The government is considering using its forthcoming Care and Support Bill to require clinical commissioning groups to pool part of their budgets with local authorities, HSJ has learned.
The move, believed to be in the early stages of development, is intended to force the integrated commissioning which ministers have said they are seeking.
A senior political source told HSJ that CCGs could be required to share funds as part of their involvement in joint planning process with local authorities.
“As part of that role we can say they should put some money in,” said the source. It is expected the pooled budget would be for care and support for people with long-term needs, although details are not known.
The move would also indicate a willingness on the part of the new ministerial team to make alterations to the new commissioning system developed by former health secretary Andrew Lansley.
Under Mr Lansley, the Department of Health had been very reluctant to put any requirements on autonomous CCGs, and slow to produce policy changes to attempt to promote integration nationally.
It would build on the national transfer of funds from the NHS to social care, which has been taking place now for several years.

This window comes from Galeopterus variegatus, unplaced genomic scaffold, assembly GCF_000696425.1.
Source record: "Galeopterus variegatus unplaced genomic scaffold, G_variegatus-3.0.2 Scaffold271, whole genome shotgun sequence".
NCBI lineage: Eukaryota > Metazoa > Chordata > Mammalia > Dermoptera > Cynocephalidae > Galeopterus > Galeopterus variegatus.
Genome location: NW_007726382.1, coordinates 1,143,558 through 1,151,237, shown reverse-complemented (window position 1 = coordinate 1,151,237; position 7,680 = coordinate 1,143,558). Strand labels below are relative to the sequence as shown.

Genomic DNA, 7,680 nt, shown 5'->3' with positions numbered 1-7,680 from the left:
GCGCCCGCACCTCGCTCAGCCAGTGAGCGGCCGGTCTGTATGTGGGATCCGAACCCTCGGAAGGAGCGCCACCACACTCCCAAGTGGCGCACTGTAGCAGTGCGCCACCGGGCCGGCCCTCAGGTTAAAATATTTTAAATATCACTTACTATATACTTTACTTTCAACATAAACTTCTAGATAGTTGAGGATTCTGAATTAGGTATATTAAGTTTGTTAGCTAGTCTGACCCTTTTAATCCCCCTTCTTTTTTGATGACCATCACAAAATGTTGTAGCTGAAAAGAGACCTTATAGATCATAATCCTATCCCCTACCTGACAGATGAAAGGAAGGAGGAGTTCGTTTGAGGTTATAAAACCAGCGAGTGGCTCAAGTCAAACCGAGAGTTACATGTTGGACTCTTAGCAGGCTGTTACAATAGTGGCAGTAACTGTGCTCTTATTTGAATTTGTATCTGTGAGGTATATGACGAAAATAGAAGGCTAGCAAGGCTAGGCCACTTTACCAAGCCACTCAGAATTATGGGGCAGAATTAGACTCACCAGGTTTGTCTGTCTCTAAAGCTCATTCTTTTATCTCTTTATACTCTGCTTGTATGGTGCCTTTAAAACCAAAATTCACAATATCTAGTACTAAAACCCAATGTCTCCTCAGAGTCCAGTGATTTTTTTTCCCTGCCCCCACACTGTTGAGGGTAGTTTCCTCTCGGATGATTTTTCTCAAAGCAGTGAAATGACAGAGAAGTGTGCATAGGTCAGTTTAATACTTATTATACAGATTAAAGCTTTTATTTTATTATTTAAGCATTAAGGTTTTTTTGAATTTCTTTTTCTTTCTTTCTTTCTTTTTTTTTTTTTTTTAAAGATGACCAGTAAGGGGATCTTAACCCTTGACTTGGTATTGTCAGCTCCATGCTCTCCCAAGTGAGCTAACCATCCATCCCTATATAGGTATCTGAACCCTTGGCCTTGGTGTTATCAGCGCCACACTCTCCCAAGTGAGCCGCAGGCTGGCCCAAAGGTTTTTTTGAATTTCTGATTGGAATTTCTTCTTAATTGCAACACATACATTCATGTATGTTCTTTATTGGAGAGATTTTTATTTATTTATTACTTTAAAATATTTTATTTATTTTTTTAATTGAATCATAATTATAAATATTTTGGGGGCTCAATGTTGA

It is likely the move may face opposition as a top-down initiative. It may also be highlighted that many PCTs already pool some budget - and CCGs plan to do so.
Chris Ham, chief executive of think tank the King’s Fund, said it would be “a really positive step and a tangible expression of commitment” to integrated commissioning. He said: “We need to look at the detail, but it would be a positive signal the government is going beyond warm words.”
Commons health committee chair Stephen Dorrell, who has been calling for joint commissioning, agreed that “it is a step in the right direction”. But he warned that it should not become an “incremental” step, and stand in the way of “more fundamental redesign of the care model”.
Health committee member and Conservative MP Sarah Wollaston also told HSJ she would welcome greater transfer of NHS funds to social care through pooled budgets.
The Care and Support Bill is expected to be taken through Parliament by health ministers Norman Lamb and Daniel Poulter later this year.